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Introduction of General Register based CPU Organization

Last Updated : 05 Apr, 2023
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When we are using multiple general-purpose registers, instead of a single accumulator register, in the CPU Organization then this type of organization is known as General register-based CPU Organization. In this type of organization, the computer uses two or three address fields in their instruction format. Each address field may specify a general register or a memory word. If many CPU registers are available for heavily used variables and intermediate results, we can avoid memory references much of the time, thus vastly increasing program execution speed, and reducing program size. 

For example: 

MULT R1, R2, R3 

This is an instruction of an arithmetic multiplication written in assembly language. It uses three address fields R1, R2, and R3. The meaning of this instruction is:

R1 <-- R2 * R3 

This instruction also can be written using only two address fields as: 

MULT R1, R2 

In this instruction, the destination register is the same as one of the source registers. This means the operation 

R1 <-- R1 * R2 

The use of a large number of registers results in a short program with limited instructions. 

Some examples of General register-based CPU Organizations are IBM 360 and PDP- 11

Features of a General Register based CPU organization:

Registers: In this organization, the CPU contains a set of registers, which are small, high-speed memory locations used to store data that is being processed by the CPU. The general-purpose registers can be used to store any type of data, including integers, floating-point numbers, addresses, and control information.

Operand access: The CPU accesses operands directly from the registers, rather than having to load them from memory each time they are needed. This can significantly improve performance, as register access is much faster than memory access.

Data processing: The CPU can perform arithmetic and logical operations directly on the data stored in the registers. This eliminates the need to transfer data between the registers and memory, which can further improve performance.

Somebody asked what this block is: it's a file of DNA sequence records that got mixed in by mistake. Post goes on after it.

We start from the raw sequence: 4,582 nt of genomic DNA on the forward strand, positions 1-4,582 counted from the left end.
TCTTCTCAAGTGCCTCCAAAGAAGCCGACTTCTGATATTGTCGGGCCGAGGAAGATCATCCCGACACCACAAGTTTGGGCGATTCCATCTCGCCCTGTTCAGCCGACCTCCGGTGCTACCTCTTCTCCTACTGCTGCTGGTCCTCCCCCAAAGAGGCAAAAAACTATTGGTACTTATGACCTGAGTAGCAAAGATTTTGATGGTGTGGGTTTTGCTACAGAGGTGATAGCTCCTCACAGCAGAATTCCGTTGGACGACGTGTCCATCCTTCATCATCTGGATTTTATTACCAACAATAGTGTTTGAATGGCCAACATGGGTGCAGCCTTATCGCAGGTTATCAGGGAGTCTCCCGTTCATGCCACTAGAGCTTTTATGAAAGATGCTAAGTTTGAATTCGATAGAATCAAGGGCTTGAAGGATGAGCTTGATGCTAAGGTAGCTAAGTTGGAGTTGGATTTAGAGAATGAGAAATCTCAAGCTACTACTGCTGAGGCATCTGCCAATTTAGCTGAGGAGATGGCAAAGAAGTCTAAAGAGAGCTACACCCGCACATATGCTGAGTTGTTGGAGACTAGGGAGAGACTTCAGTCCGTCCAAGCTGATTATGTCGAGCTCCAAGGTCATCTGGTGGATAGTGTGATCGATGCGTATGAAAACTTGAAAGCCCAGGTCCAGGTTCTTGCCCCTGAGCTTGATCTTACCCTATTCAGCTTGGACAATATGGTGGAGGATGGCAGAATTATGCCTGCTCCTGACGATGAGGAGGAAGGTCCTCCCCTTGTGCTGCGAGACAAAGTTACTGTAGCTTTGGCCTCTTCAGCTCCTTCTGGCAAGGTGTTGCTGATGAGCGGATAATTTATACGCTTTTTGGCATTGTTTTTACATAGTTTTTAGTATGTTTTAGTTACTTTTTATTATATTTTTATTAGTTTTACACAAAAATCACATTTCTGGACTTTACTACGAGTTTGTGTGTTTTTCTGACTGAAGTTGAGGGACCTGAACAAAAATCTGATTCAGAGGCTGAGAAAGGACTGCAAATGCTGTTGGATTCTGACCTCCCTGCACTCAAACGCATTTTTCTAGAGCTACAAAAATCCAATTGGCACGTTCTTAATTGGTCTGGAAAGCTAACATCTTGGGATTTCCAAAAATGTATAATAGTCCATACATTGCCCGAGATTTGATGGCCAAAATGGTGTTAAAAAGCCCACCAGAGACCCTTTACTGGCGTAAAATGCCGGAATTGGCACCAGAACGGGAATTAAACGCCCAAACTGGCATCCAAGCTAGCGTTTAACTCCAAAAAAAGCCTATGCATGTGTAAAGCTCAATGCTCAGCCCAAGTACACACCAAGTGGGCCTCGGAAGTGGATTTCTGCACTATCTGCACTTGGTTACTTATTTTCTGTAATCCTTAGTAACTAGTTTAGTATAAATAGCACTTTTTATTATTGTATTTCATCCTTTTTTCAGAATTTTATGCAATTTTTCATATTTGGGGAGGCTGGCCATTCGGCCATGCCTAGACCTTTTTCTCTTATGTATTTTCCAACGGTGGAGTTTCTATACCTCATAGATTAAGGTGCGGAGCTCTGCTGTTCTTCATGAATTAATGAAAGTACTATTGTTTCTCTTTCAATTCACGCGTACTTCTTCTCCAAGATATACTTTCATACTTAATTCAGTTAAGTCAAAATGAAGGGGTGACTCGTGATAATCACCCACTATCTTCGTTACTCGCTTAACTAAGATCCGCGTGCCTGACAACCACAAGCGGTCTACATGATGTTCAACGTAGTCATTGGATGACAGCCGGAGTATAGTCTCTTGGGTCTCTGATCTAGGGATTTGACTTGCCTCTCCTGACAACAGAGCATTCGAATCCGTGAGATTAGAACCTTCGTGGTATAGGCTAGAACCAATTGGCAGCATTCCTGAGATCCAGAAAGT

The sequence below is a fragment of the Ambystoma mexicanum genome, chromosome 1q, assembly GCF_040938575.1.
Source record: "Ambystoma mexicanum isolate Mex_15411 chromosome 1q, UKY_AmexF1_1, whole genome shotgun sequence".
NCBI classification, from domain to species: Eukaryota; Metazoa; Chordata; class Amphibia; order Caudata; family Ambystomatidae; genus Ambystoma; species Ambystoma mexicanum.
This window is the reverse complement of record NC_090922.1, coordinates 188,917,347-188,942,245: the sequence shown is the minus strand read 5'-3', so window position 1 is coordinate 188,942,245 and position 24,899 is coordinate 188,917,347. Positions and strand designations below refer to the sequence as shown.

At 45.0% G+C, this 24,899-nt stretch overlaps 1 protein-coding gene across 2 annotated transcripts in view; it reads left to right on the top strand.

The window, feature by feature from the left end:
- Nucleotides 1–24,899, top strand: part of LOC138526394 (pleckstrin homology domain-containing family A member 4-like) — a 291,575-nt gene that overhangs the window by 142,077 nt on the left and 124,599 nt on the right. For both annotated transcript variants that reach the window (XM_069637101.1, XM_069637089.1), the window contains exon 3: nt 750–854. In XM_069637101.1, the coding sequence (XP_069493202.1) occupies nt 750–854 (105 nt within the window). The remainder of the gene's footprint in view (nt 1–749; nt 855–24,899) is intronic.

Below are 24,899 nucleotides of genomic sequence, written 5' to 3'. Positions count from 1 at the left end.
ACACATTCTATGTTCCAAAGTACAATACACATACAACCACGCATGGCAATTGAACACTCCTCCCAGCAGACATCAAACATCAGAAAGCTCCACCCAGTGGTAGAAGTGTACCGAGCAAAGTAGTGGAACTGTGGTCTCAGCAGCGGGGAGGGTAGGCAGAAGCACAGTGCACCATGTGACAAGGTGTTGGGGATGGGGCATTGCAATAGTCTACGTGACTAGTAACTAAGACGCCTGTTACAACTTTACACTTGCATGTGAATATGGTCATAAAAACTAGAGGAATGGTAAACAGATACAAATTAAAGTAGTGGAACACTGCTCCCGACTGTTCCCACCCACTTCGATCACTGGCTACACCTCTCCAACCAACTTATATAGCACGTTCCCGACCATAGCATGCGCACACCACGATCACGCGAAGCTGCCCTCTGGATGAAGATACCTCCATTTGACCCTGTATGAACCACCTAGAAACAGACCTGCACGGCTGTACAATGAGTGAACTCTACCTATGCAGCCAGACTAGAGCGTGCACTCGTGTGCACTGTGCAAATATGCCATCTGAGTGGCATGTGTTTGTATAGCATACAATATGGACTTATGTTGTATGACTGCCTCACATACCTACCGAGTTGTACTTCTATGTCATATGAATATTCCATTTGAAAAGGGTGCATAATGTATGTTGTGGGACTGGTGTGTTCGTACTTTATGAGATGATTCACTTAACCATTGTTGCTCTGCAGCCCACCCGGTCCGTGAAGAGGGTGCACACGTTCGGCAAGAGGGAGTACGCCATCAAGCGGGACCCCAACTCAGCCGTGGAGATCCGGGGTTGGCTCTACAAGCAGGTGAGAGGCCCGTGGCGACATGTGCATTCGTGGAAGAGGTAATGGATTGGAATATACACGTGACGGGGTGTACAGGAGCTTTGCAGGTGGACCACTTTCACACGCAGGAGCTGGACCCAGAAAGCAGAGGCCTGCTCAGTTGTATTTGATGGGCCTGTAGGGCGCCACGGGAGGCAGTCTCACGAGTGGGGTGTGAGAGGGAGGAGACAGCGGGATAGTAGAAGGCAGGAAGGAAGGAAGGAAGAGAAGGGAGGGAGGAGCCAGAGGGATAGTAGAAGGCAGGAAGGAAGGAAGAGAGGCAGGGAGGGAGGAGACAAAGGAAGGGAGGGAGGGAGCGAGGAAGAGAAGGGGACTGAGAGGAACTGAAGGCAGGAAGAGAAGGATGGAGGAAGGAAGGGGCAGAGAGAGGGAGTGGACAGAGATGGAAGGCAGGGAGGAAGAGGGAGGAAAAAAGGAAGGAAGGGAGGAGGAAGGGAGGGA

Instruction format: The instruction format used in a General Register based CPU typically includes fields for specifying the operands and operation to be performed. The operands are identified by register numbers, rather than memory addresses.

Context switching: Context switching in a General Register based CPU involves saving the contents of the registers to memory, and then restoring them when the process resumes. This is necessary to allow multiple processes to share the CPU.

The advantages of General register-based CPU organization – 

  • The efficiency of the CPU increases as large number of registers are used in this organization.
  • Less memory space is used to store the program since the instructions are written in a compact way.

The disadvantages of General register based CPU organization – 

  • Care should be taken to avoid unnecessary usage of registers. Thus, compilers need to be more intelligent in this aspect.
  • Since a large number of registers are used, thus extra cost is required in this organization.

General register CPU organization of two types:

  1. Register-memory reference architecture (CPU with less register) – 
    In this organization Source 1 is always required in the register, source 2 can be present either in the register or in memory. Here two address instruction formats are compatible instruction formats.
  2. Register-register reference architecture (CPU with more register) – 
    In this organization, ALU operations are performed only on registered data. So operands are required in the register. After manipulation, the result is also placed in a register. Here three address instruction formats are the compatible instruction format.

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